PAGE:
Anyone that has been denied credit will remember the added-on fine print at the end of the denial letter telling you that you can receive a free credit report from a specific credit reporting agency. Sometimes this will require you to mail in a written response to request the free credit report, sometimes it will be as simple as logging on to the reporting agency’s website and fill in a few information.
While it’s little solace to being denied credit (let’s face it, rejection blows), Federal law dictates that you should be given clear reason as to why you’ve been denied, and free access to your credit report so you better understand your credit history.
One problem in the previous solution is that by providing consumer with only their credit report, many people couldn’t make heads or tails on where they stand in terms of credit worthiness. Unless you’ve read up on your credit report know-hows, it can be at times difficult to distinguish what’s positive or negative — if any — in your list of credit history.
Hot on the heels of numerous financial regulation reform and amendments, Senator Mark Udall of Colorado introduced the Fair Access to Credit Scores Act as an amendment to the hotly debated Wall Street Accountability legislation. This amendment, which was approved by a voice vote by the Senate on Monday, will allow consumers to receive a free credit score whenever the score has negatively impacted the lending/approving decision process.
Here’s what you can expect if the amendment becomes part of law:
- If you’re denied credit or approved for a more disadvantaged rate, then you’ll have free access to your credit score.
- The credit score you’ll have access to is the specific score that impacted you in the decision making process, not some random score from an unknown company or credit reporting bureau, nor would it be a range of score. Since most lenders are still using FICO scores, the leading credit scoring model, that means it would most likely be the credit score you’ll receive and not some “FAKO” score.
- No maximum amount or limit to the amount of scores you can get for free. If you’re denied credit by lenders fifteen times, you’ll get fifteen scores. Though one prudent move may be to closely examine why your credit isn’t up to par before you apply for further loans.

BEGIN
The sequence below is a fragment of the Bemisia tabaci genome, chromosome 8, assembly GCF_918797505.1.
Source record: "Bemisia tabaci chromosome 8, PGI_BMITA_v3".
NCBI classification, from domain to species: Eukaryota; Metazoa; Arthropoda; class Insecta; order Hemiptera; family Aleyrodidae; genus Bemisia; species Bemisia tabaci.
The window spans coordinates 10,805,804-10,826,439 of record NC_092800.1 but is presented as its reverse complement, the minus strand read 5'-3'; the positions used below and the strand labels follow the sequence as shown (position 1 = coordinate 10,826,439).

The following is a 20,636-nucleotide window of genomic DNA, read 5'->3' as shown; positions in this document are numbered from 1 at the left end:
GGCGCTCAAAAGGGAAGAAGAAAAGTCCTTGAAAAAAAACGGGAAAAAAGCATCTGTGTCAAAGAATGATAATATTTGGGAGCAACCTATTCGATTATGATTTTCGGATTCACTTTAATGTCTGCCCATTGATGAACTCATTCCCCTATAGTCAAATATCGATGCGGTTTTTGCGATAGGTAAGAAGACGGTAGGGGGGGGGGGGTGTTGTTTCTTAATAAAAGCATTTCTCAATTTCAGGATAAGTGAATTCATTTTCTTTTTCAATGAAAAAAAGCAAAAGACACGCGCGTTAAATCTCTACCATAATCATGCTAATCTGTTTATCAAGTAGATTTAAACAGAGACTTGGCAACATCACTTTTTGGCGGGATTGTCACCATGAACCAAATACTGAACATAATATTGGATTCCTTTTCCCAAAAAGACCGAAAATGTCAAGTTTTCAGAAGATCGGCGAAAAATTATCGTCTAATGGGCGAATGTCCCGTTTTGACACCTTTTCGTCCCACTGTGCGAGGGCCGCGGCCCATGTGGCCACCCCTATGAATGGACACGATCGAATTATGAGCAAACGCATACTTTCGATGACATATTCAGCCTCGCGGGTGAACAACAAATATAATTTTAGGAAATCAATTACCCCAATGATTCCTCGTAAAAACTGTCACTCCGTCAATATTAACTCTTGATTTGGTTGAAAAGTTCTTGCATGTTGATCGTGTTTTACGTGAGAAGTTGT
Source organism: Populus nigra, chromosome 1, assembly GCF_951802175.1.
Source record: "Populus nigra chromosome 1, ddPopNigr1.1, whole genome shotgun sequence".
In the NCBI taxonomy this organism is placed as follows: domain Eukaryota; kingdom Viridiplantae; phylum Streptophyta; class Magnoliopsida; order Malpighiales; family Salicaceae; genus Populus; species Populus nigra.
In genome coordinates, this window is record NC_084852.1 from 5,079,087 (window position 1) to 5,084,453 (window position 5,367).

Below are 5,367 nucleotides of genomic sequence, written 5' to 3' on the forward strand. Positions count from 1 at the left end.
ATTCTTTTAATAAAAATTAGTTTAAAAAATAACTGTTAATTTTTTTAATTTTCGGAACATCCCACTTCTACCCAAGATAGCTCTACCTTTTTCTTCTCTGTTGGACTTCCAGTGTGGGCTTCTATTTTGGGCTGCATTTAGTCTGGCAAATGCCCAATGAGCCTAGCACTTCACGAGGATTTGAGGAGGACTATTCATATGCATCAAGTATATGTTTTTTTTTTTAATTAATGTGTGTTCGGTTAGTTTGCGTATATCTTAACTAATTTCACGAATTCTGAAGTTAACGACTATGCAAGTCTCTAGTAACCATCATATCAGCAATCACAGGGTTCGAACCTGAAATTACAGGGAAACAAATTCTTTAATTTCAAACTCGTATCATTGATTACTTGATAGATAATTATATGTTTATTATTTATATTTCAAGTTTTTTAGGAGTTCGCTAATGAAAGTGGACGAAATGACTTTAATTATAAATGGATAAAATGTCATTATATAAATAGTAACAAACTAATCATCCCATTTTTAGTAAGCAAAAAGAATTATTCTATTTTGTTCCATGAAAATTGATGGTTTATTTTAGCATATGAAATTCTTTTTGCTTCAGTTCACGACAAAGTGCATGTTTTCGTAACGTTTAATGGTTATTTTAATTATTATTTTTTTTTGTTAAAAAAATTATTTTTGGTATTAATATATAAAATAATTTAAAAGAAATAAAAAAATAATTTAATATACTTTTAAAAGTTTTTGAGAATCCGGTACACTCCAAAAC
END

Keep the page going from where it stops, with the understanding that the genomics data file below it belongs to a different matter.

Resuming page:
- If credit score was one of the many factors in denying a potential employment, you will also receive a free credit score. You should note however that credit report is but one of many hiring factors for many employers.
Related Links & Resources:
Despite the fact that FIA (formerly MBNA, now owned by Bank of America), told me to bend over as they slashed my credit limit on my Schwab credit card, I still prefer to use the Charles Schwab credit card as my primary transaction card. It’s simply too hard to ignore the 2% cash back on any purchases, plus there’s the absolutely zilch foreign transaction fee when you use the card while traveling abroad.
While in Italy last month, I extensively used this credit card along with my Schwab debit card as my traveling pals and I roam around tourist traps in a decisively awesome country:
As you can see above, had the Schwab credit card emulated other Visa, MasterCard, and American Express credit card’s usual 3% foreign transaction fee, my traveling cost would have went up by an additional $21 or so dollars. Not a whole lot of money in the grand scheme of things, but that’s still three-and-a-quarter-less margherita pizza I’d be able to eat.